In every game since Ultima IV, designer Richard Garriott has included a room where players are asked to kill or save a room full of children. The moral mechanic dates back to a moment during Ultima IV's development where he wanted players to prove how good they really were, Garriott told Crispy Gamer in an interview today.
"What I created was a room with cages in the four corners filled with children, and in the middle of the room was a lever," he explained. "And if you threw the lever it would open the cages. But the things that actually looked like children were in fact monsters, and the monsters would just come over and attack you. And I knew that this would cause the player to wonder — as they first saw the lever there, they’d probably go, 'Uh-oh, what do I do now? Because I’m the good guy, and I probably should free these children.'"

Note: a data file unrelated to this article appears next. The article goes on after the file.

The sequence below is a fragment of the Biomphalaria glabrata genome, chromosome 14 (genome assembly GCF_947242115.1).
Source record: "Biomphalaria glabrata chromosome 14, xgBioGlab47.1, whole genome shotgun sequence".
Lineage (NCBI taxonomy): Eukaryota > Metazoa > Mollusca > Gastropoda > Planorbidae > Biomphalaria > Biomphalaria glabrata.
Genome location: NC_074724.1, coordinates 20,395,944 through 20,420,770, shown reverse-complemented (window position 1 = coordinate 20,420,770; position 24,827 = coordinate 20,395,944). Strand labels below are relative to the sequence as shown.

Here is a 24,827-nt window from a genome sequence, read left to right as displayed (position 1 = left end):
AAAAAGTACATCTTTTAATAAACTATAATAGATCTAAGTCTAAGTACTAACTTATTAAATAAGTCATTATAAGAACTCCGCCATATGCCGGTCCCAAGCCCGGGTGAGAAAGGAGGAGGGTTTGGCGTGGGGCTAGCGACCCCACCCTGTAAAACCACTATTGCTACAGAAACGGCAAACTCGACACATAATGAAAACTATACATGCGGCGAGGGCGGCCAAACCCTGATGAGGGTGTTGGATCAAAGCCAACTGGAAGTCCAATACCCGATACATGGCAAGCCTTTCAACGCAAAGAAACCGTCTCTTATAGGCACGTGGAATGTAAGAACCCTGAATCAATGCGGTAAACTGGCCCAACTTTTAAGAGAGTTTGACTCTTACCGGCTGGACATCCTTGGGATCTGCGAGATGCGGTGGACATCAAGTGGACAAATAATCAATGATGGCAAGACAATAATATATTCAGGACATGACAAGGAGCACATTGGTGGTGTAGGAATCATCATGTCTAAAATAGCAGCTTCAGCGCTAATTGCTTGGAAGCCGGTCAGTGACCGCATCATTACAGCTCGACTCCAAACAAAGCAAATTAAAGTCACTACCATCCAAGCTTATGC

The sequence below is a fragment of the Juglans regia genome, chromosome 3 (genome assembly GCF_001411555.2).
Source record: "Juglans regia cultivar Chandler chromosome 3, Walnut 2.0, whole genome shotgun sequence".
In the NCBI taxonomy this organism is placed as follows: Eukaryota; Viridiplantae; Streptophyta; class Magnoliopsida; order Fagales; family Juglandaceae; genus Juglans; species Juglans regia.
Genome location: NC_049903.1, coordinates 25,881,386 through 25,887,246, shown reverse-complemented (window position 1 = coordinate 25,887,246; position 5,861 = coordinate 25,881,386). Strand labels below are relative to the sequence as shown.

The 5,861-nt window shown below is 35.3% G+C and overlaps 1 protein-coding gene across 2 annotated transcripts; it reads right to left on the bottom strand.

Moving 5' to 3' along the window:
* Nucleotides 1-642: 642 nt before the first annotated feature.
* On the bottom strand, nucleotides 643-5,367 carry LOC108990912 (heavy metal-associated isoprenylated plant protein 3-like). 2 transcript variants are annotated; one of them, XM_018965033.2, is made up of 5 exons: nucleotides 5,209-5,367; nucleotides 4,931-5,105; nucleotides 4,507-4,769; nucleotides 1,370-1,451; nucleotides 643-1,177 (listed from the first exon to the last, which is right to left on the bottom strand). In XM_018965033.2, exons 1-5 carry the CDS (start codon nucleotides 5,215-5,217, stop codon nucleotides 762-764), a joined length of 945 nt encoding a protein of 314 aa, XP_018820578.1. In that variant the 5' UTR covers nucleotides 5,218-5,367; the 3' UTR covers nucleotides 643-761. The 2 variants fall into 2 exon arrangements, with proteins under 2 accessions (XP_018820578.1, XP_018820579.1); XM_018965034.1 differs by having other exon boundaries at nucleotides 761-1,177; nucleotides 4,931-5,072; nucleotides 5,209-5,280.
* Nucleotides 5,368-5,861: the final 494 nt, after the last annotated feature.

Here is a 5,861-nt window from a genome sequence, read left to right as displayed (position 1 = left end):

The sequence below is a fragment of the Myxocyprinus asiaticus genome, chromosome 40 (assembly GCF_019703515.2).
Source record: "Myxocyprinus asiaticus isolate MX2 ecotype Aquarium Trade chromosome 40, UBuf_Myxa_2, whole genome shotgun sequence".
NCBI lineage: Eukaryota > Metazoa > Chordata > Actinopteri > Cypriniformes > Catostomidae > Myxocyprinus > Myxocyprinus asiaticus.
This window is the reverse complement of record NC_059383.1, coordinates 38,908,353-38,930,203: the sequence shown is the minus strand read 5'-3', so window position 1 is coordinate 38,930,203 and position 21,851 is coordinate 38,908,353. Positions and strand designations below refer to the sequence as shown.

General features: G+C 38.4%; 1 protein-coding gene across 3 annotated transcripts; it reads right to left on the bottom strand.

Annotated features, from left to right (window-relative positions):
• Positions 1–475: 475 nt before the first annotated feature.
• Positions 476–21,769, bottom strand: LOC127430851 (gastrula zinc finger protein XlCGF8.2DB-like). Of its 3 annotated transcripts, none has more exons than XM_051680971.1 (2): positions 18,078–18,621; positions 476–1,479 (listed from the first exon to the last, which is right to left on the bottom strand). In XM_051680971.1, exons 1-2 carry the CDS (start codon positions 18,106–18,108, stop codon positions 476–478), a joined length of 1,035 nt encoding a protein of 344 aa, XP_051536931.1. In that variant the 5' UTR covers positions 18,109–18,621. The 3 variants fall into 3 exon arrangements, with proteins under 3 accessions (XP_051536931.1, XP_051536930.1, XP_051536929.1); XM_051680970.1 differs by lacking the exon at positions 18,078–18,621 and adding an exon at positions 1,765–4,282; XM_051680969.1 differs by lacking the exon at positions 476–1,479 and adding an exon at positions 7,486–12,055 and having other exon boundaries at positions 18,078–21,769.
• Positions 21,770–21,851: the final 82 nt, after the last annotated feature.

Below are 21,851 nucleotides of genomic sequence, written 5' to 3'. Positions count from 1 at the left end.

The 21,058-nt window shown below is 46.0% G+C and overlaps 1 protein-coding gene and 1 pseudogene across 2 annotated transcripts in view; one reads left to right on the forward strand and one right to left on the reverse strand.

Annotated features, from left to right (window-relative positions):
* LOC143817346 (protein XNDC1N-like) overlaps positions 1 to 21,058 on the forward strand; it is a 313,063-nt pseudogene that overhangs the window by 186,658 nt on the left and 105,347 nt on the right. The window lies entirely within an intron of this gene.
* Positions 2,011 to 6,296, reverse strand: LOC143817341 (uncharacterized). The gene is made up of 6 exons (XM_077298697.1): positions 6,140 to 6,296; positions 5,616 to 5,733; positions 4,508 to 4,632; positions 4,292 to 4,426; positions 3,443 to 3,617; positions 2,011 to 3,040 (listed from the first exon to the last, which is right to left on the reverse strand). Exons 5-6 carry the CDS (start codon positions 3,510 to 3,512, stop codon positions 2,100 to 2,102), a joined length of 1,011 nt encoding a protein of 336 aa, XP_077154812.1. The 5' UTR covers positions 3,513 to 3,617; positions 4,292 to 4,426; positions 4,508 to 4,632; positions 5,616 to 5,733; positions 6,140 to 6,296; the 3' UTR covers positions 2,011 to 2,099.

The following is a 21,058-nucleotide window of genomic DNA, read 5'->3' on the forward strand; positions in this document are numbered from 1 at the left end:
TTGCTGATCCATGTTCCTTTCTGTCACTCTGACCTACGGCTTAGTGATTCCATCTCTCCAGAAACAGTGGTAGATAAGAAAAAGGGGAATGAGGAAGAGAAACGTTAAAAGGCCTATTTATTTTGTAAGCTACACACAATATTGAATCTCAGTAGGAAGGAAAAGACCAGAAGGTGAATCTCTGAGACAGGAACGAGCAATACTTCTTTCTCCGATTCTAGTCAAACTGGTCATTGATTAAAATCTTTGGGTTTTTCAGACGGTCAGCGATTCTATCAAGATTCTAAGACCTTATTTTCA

Garriott's decision was met with resistance from even his own brother, his business partner at the time, when a tester raised a complaint about it. His brother refused to be associated with a game where players were given the choice to kill children, but Garriott wouldn't budge on the issue. In Garriott's mind, "the fact that this person was moved to this level of emotional response, I think is a good thing."
Eventually, despite protest from much of his family, Garriott kept the feature in the game and it went more or less unnoticed. But the experience has remained a profound one for Garriott; he's included a similar room in all of his games since, including his most recent project, the recently shut down MMO Tabula Rasa.
Head on over to Crispy for the full interview.
What have you chosen to do when presented with this dilemma in Garriott's games?